The School Nativity Play
– such a memorable tradition!
We have worked together for years as both teachers and writers and sometimes it feels as though Christmas extends from spring until autumn as we beaver away at creating a new nativity musical
is our latest addition to the Out of the Ark catalogue and we devised this plot to help children to understand that everyone has a chance to shine.
It is so tempting, when casting your play, to take the less risky option of selecting reliably confident players for key parts, but we believe that a nativity play can be the ideal opportunity to encourage the less-obvious child to step into the limelight. For example, Mary and Joseph are considered leading roles yet seldom have much to say, whereas a lone angel walking on to centre stage shouting, ‘Fear Not!’ might be a star in
It is important for the children to understand that even the most talented actors can only play their part successfully when they have the support of the rest of the cast and backstage crew. The key is in the word ‘part’. A part in a play is only one component of the
Before giving the children their parts, however, it is important to sell them the product. We suggest that, to stir up enthusiasm, the plot is initially told as a story (rather than a read-through) interspersed with samples of the songs. It also helps at this point to make notes of any adaptations to staging that might be necessary to suit your performance area, and to make a performance plan.
This means that from the outset children are given positive directions. It’s amazing how difficult it is to get them to make changes at a later stage. It’s almost as though initial stage directions are indelibly printed in their minds. This early preparation could also result in fewer rehearsals.
Our nativity musicals are planned with easy rehearsing schedules in mind. In school, we were expected to produce a nativity play to include class groups from Nursery to Year 6. We soon devised a blueprint that allowed each age group to be responsible for a scene. We tried to ensure that characters didn’t overlap until the final tableau.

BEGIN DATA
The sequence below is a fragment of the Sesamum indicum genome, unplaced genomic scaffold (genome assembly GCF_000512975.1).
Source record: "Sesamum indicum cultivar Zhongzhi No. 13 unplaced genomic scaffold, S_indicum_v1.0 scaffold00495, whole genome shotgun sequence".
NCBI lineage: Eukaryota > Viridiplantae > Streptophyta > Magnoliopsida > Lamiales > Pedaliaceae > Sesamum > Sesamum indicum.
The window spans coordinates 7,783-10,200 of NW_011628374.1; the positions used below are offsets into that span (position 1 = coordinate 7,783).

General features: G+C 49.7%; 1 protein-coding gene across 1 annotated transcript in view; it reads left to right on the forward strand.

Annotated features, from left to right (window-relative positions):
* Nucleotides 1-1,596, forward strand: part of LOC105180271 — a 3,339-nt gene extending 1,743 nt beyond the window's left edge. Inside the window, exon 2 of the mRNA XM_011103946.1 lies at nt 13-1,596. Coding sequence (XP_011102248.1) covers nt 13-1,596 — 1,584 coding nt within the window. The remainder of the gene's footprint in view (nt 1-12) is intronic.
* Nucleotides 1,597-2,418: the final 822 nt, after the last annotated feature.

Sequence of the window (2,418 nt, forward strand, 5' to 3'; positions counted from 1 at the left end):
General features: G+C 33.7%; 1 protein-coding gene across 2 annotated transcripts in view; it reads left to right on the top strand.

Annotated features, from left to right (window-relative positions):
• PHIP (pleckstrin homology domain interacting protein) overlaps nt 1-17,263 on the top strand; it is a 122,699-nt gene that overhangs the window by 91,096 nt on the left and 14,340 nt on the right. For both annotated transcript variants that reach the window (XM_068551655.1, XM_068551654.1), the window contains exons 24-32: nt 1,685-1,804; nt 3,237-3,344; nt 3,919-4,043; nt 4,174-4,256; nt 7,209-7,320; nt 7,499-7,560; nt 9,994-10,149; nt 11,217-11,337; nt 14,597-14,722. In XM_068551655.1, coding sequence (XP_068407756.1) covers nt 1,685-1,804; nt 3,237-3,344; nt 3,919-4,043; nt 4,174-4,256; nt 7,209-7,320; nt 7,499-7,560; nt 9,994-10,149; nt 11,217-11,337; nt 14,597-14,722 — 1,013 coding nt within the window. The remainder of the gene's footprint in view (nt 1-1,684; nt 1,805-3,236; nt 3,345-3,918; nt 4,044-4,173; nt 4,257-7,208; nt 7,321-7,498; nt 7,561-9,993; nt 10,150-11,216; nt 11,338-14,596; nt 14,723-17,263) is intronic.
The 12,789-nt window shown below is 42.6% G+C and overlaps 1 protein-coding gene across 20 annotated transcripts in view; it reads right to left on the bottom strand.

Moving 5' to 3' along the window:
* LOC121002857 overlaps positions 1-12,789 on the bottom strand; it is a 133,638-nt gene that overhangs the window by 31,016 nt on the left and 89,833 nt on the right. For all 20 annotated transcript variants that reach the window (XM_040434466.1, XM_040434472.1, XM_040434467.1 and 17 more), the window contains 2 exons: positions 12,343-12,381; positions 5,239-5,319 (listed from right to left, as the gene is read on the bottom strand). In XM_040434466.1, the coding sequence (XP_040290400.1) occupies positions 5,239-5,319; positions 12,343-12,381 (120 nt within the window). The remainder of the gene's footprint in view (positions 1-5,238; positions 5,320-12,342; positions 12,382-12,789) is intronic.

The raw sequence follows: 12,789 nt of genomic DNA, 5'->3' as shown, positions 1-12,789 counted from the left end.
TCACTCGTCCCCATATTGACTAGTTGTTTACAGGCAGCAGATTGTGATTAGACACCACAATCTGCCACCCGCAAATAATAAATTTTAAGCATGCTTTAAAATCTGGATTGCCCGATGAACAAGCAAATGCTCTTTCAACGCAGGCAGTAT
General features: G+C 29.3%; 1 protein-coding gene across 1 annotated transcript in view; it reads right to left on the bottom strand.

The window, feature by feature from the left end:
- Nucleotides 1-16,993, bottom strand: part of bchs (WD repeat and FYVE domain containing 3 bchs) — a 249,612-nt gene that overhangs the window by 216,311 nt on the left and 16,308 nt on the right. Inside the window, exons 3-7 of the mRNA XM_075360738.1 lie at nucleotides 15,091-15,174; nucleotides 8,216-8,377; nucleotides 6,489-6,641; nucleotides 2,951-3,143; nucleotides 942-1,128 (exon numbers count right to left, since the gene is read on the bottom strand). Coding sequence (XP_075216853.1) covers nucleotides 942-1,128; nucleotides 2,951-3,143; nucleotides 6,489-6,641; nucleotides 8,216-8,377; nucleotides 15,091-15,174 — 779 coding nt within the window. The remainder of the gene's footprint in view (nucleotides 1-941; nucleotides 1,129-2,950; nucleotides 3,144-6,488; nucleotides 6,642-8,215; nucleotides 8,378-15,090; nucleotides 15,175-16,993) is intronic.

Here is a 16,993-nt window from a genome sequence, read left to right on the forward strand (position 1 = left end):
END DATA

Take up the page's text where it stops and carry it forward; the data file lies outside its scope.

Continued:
This meant that class teachers only had one song to teach and could fit short rehearsals into their day. Opening and closing songs were tackled in music lessons. Only a couple of full rehearsals were then required before the performance. When writing, we still use this blueprint wherever possible. It might not be entirely possible to achieve this with your chosen play, but careful casting within age groups might make rehearsing easier to manage.
If you don’t have a music specialist in school, you might find these tips for introducing a song helpful:
First, let the class listen to the song on the CD, sung by the inspiring Out of the Ark choir.
Then, play it again with them humming or ‘doody doo-ing’ along to bits they can remember.
Now, pick out a line of catchy words for them to listen out for. In no time they will be singing
Have you noticed how often singing with confidence can become shouting? Julie’s catchphrase is, ‘Never louder than lovely’ and strangely, children seem to understand what she means!
This year, why not suggest to the children that the nativity play is a special Christmas gift for their parents?
Rehearsals are the preparation of the gift.
The performance is the gift-wrapping.
is a big ‘thank you’ from the mums and dads.
We find that this imagery helps the children to offer confidently their very best performance. Good luck with your production and don’t forget that everyone at Out of the Ark enjoys receiving video clips of your plays.
Check out all the new nativities from the Ark this year: